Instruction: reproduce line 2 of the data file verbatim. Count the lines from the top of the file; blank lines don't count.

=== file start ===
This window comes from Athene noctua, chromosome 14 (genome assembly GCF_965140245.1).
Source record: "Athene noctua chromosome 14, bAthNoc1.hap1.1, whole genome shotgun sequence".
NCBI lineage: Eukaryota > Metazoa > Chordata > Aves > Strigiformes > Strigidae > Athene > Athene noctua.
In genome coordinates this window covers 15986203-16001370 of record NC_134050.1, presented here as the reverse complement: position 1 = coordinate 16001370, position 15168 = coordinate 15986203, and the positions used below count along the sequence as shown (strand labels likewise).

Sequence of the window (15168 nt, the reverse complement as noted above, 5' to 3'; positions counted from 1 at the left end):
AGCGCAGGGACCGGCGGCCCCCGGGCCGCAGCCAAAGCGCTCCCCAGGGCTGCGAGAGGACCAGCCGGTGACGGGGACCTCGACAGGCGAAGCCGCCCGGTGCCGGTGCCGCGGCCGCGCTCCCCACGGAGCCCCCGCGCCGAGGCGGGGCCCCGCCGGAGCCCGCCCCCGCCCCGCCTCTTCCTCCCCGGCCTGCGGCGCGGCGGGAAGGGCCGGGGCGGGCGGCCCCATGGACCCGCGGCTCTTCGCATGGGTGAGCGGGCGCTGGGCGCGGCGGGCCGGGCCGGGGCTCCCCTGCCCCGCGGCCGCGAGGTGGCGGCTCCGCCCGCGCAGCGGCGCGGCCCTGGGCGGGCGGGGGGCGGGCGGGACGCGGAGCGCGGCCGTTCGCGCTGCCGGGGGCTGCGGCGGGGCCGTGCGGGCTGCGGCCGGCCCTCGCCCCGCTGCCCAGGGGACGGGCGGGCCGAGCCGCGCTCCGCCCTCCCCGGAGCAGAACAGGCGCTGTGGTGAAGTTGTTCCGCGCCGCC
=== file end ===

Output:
Source record: "Athene noctua chromosome 14, bAthNoc1.hap1.1, whole genome shotgun sequence".